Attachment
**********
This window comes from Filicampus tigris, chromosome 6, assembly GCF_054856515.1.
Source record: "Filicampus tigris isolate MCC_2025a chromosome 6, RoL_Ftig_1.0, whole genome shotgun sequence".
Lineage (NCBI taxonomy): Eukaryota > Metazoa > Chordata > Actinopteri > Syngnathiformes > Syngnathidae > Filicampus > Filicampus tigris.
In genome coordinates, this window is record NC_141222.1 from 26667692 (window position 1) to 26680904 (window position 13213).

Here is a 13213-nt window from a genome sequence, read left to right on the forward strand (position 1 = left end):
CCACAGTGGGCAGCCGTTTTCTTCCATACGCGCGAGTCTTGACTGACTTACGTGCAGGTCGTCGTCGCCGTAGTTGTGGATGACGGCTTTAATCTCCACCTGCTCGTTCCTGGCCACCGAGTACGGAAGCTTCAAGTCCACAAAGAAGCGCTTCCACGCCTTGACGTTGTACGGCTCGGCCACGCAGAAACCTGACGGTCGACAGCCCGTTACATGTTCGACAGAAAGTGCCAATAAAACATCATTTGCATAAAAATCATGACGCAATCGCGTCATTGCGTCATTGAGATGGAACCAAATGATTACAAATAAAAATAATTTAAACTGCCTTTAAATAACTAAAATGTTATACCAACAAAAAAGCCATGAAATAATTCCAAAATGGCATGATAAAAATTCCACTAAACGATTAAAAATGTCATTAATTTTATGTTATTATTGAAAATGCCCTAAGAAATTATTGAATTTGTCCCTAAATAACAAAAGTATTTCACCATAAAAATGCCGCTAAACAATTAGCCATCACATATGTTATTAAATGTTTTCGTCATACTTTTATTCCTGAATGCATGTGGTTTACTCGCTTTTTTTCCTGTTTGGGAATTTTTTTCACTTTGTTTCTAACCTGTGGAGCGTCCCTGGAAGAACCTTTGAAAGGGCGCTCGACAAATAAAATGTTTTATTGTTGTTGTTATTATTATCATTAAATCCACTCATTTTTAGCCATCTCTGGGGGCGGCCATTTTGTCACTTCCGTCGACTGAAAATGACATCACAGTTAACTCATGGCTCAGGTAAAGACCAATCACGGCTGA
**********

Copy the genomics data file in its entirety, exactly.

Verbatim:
This window comes from Filicampus tigris, chromosome 6, assembly GCF_054856515.1.
Source record: "Filicampus tigris isolate MCC_2025a chromosome 6, RoL_Ftig_1.0, whole genome shotgun sequence".
Lineage (NCBI taxonomy): Eukaryota > Metazoa > Chordata > Actinopteri > Syngnathiformes > Syngnathidae > Filicampus > Filicampus tigris.
In genome coordinates, this window is record NC_141222.1 from 26667692 (window position 1) to 26680904 (window position 13213).

Here is a 13213-nt window from a genome sequence, read left to right on the forward strand (position 1 = left end):
CCACAGTGGGCAGCCGTTTTCTTCCATACGCGCGAGTCTTGACTGACTTACGTGCAGGTCGTCGTCGCCGTAGTTGTGGATGACGGCTTTAATCTCCACCTGCTCGTTCCTGGCCACCGAGTACGGAAGCTTCAAGTCCACAAAGAAGCGCTTCCACGCCTTGACGTTGTACGGCTCGGCCACGCAGAAACCTGACGGTCGACAGCCCGTTACATGTTCGACAGAAAGTGCCAATAAAACATCATTTGCATAAAAATCATGACGCAATCGCGTCATTGCGTCATTGAGATGGAACCAAATGATTACAAATAAAAATAATTTAAACTGCCTTTAAATAACTAAAATGTTATACCAACAAAAAAGCCATGAAATAATTCCAAAATGGCATGATAAAAATTCCACTAAACGATTAAAAATGTCATTAATTTTATGTTATTATTGAAAATGCCCTAAGAAATTATTGAATTTGTCCCTAAATAACAAAAGTATTTCACCATAAAAATGCCGCTAAACAATTAGCCATCACATATGTTATTAAATGTTTTCGTCATACTTTTATTCCTGAATGCATGTGGTTTACTCGCTTTTTTTCCTGTTTGGGAATTTTTTTCACTTTGTTTCTAACCTGTGGAGCGTCCCTGGAAGAACCTTTGAAAGGGCGCTCGACAAATAAAATGTTTTATTGTTGTTGTTATTATTATCATTAAATCCACTCATTTTTAGCCATCTCTGGGGGCGGCCATTTTGTCACTTCCGTCGACTGAAAATGACATCACAGTTAACTCATGGCTCAGGTAAAGACCAATCACGGCTGA